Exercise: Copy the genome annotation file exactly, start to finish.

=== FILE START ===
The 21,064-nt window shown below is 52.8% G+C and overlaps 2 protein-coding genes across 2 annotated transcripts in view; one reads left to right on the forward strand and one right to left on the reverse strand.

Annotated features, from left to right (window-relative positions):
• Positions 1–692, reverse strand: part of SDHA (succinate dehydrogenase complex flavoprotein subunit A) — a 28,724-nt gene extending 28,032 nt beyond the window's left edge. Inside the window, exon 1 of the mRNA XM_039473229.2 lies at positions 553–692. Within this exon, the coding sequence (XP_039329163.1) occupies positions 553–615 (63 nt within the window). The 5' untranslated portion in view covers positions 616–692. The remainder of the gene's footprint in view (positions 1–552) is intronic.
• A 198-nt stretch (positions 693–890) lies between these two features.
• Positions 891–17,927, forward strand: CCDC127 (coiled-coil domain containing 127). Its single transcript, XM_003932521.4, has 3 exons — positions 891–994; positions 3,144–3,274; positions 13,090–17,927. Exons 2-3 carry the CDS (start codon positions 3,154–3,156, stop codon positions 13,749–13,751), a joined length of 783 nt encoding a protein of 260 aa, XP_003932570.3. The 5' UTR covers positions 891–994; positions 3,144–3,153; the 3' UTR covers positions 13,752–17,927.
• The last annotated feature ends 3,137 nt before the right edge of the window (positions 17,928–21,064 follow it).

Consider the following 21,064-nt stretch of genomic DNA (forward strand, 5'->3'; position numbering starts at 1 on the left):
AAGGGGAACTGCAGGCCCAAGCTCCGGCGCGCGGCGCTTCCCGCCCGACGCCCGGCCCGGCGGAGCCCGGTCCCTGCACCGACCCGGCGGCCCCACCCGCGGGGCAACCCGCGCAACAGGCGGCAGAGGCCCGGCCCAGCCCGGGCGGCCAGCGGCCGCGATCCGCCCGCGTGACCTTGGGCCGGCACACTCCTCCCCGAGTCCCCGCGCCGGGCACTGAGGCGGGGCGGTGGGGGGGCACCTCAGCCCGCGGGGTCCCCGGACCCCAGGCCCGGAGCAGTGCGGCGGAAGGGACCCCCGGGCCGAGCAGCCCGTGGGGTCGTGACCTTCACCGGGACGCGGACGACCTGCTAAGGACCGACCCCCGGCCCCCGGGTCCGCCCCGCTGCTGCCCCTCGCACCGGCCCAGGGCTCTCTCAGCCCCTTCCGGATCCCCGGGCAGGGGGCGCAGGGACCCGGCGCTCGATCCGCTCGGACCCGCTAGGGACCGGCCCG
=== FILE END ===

The 21,064-nt window shown below is 52.8% G+C and overlaps 2 protein-coding genes across 2 annotated transcripts in view; one reads left to right on the forward strand and one right to left on the reverse strand.

Annotated features, from left to right (window-relative positions):
• Positions 1–692, reverse strand: part of SDHA (succinate dehydrogenase complex flavoprotein subunit A) — a 28,724-nt gene extending 28,032 nt beyond the window's left edge. Inside the window, exon 1 of the mRNA XM_039473229.2 lies at positions 553–692. Within this exon, the coding sequence (XP_039329163.1) occupies positions 553–615 (63 nt within the window). The 5' untranslated portion in view covers positions 616–692. The remainder of the gene's footprint in view (positions 1–552) is intronic.
• A 198-nt stretch (positions 693–890) lies between these two features.
• Positions 891–17,927, forward strand: CCDC127 (coiled-coil domain containing 127). Its single transcript, XM_003932521.4, has 3 exons — positions 891–994; positions 3,144–3,274; positions 13,090–17,927. Exons 2-3 carry the CDS (start codon positions 3,154–3,156, stop codon positions 13,749–13,751), a joined length of 783 nt encoding a protein of 260 aa, XP_003932570.3. The 5' UTR covers positions 891–994; positions 3,144–3,153; the 3' UTR covers positions 13,752–17,927.
• The last annotated feature ends 3,137 nt before the right edge of the window (positions 17,928–21,064 follow it).

Consider the following 21,064-nt stretch of genomic DNA (forward strand, 5'->3'; position numbering starts at 1 on the left):
AAGGGGAACTGCAGGCCCAAGCTCCGGCGCGCGGCGCTTCCCGCCCGACGCCCGGCCCGGCGGAGCCCGGTCCCTGCACCGACCCGGCGGCCCCACCCGCGGGGCAACCCGCGCAACAGGCGGCAGAGGCCCGGCCCAGCCCGGGCGGCCAGCGGCCGCGATCCGCCCGCGTGACCTTGGGCCGGCACACTCCTCCCCGAGTCCCCGCGCCGGGCACTGAGGCGGGGCGGTGGGGGGGCACCTCAGCCCGCGGGGTCCCCGGACCCCAGGCCCGGAGCAGTGCGGCGGAAGGGACCCCCGGGCCGAGCAGCCCGTGGGGTCGTGACCTTCACCGGGACGCGGACGACCTGCTAAGGACCGACCCCCGGCCCCCGGGTCCGCCCCGCTGCTGCCCCTCGCACCGGCCCAGGGCTCTCTCAGCCCCTTCCGGATCCCCGGGCAGGGGGCGCAGGGACCCGGCGCTCGATCCGCTCGGACCCGCTAGGGACCGGCCCG